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Workers' Compensation: What You Need to Know

In an industry laden with injuries and physical strain, many wonder about the ins and outs of workers' compensation. Alex Wallach, a claimant's attorney with a practice in Forest Park, Ga., recently took the time to sit down with™/AGRR magazine to go over some of the ins and outs of workers compensation laws.

When most people hear "workers' compensation," they often think it's a one-time injury with a specific point of origin-an accident at work-but according to Wallach, repetitive motion injuries can be the basis for a worker's compensation claim in most states.

"All workers' comp is no-fault. The test is generally, did the injury arise out of and in the course of the course of the employment? In other words, was the person doing his job when he got hurt? Generally speaking, if the answer is 'yes,' it doesn't matter if the person did something [that caused the injury] or the employer put them in a dangerous situation," Wallach says.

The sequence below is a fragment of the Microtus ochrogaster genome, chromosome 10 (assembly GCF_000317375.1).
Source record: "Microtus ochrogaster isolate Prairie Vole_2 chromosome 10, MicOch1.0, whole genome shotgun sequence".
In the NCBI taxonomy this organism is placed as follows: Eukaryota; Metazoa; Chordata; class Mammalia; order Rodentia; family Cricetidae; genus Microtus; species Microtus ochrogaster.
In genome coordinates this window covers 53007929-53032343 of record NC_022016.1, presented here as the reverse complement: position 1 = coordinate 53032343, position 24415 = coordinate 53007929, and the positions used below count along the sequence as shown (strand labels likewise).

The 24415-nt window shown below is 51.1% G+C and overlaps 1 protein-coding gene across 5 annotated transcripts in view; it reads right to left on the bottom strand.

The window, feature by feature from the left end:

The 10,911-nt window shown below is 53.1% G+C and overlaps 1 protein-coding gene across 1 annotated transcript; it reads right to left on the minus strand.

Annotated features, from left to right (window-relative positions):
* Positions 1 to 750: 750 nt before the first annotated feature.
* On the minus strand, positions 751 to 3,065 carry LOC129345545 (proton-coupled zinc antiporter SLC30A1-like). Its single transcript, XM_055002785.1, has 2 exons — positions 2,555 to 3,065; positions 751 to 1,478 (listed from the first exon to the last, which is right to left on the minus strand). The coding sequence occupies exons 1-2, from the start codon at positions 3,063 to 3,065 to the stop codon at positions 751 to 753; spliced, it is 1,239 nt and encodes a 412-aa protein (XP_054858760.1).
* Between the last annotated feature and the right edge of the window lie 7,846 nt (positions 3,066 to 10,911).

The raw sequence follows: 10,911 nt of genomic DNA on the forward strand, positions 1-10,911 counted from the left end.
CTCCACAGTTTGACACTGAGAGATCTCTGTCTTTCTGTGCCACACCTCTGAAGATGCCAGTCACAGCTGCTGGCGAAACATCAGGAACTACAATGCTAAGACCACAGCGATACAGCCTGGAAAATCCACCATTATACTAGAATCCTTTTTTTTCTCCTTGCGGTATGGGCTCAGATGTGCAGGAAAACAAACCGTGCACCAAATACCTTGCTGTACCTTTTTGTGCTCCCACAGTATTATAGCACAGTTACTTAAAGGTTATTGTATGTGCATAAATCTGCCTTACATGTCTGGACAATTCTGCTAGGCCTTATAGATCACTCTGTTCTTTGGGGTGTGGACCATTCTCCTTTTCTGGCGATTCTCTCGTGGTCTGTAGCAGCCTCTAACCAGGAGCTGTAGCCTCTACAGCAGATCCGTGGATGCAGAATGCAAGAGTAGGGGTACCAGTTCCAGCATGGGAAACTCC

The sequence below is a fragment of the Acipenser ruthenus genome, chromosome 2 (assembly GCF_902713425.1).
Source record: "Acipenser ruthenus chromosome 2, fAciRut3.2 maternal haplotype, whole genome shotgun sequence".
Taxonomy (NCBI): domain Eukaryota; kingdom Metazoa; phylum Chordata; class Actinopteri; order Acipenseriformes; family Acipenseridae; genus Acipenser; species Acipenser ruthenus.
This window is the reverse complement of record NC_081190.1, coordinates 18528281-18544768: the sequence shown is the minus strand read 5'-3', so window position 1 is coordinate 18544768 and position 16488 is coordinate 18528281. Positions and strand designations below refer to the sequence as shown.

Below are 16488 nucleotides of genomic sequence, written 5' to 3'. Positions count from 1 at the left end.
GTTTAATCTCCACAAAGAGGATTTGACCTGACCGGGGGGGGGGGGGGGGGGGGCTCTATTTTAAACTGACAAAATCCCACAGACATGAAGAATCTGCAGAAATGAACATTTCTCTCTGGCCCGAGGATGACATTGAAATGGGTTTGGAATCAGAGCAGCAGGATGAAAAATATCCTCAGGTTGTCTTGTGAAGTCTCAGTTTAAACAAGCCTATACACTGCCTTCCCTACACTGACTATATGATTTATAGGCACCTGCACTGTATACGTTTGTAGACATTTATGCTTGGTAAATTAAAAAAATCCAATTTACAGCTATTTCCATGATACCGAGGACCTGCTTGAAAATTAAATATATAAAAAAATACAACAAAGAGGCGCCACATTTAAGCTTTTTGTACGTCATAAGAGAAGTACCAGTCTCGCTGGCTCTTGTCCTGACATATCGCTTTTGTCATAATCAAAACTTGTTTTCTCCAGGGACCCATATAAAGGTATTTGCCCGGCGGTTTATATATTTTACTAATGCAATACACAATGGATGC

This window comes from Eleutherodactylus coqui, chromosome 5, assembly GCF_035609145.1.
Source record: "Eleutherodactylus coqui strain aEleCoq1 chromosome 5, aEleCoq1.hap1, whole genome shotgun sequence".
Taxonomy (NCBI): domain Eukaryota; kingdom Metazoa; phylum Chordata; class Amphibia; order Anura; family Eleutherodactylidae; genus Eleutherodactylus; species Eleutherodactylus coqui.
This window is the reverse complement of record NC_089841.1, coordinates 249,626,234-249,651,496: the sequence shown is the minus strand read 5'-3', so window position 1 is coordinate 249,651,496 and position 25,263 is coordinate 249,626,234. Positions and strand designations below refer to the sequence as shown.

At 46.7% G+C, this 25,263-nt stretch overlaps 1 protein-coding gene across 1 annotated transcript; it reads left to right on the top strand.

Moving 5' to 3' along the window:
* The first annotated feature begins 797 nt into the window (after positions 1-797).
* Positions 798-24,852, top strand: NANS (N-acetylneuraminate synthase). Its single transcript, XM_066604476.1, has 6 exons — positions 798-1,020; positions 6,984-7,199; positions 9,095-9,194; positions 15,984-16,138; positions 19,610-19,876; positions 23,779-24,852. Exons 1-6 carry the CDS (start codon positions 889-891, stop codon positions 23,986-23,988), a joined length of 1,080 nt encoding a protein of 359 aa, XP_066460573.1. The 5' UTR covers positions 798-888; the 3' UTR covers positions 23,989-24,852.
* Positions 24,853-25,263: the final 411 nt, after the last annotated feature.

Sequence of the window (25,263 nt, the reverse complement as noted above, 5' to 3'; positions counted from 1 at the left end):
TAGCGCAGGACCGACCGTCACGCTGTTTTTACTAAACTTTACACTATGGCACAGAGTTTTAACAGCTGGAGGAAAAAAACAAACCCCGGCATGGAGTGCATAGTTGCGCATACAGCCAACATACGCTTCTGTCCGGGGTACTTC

In some states, he explained, just how much an injured worker may receive in compensation benefits may be determined by how much of the injury was caused by the employee's own actions. Employers and employees alike should check with an attorney in their own states for more information since state law determines workers' compensation rights.

Be sure to check out the July/August issue of AGRR magazine for an in-depth look at ways auto glass technicians avoid injuries on the job-and to deal with them when they do occur.

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